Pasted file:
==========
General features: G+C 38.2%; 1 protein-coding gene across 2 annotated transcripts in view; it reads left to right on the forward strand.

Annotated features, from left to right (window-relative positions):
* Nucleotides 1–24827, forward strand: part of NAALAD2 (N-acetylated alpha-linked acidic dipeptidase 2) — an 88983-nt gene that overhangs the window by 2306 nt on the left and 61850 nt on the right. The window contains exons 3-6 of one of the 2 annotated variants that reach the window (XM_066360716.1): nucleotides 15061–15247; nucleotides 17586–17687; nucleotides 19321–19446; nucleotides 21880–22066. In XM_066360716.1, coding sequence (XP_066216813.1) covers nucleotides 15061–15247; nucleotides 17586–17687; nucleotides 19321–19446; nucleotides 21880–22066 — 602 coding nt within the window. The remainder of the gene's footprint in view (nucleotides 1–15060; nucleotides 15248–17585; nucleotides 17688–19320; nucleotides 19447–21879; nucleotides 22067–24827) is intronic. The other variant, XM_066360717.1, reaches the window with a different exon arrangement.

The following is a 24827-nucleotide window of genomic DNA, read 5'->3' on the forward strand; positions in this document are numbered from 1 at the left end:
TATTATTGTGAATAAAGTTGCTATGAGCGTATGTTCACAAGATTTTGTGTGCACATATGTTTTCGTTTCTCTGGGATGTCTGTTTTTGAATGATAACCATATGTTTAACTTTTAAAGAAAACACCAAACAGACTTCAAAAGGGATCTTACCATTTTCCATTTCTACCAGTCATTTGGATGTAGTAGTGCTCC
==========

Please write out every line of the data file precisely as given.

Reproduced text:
General features: G+C 38.2%; 1 protein-coding gene across 2 annotated transcripts in view; it reads left to right on the forward strand.

Annotated features, from left to right (window-relative positions):
* Nucleotides 1–24827, forward strand: part of NAALAD2 (N-acetylated alpha-linked acidic dipeptidase 2) — an 88983-nt gene that overhangs the window by 2306 nt on the left and 61850 nt on the right. The window contains exons 3-6 of one of the 2 annotated variants that reach the window (XM_066360716.1): nucleotides 15061–15247; nucleotides 17586–17687; nucleotides 19321–19446; nucleotides 21880–22066. In XM_066360716.1, coding sequence (XP_066216813.1) covers nucleotides 15061–15247; nucleotides 17586–17687; nucleotides 19321–19446; nucleotides 21880–22066 — 602 coding nt within the window. The remainder of the gene's footprint in view (nucleotides 1–15060; nucleotides 15248–17585; nucleotides 17688–19320; nucleotides 19447–21879; nucleotides 22067–24827) is intronic. The other variant, XM_066360717.1, reaches the window with a different exon arrangement.

The following is a 24827-nucleotide window of genomic DNA, read 5'->3' on the forward strand; positions in this document are numbered from 1 at the left end:
TATTATTGTGAATAAAGTTGCTATGAGCGTATGTTCACAAGATTTTGTGTGCACATATGTTTTCGTTTCTCTGGGATGTCTGTTTTTGAATGATAACCATATGTTTAACTTTTAAAGAAAACACCAAACAGACTTCAAAAGGGATCTTACCATTTTCCATTTCTACCAGTCATTTGGATGTAGTAGTGCTCC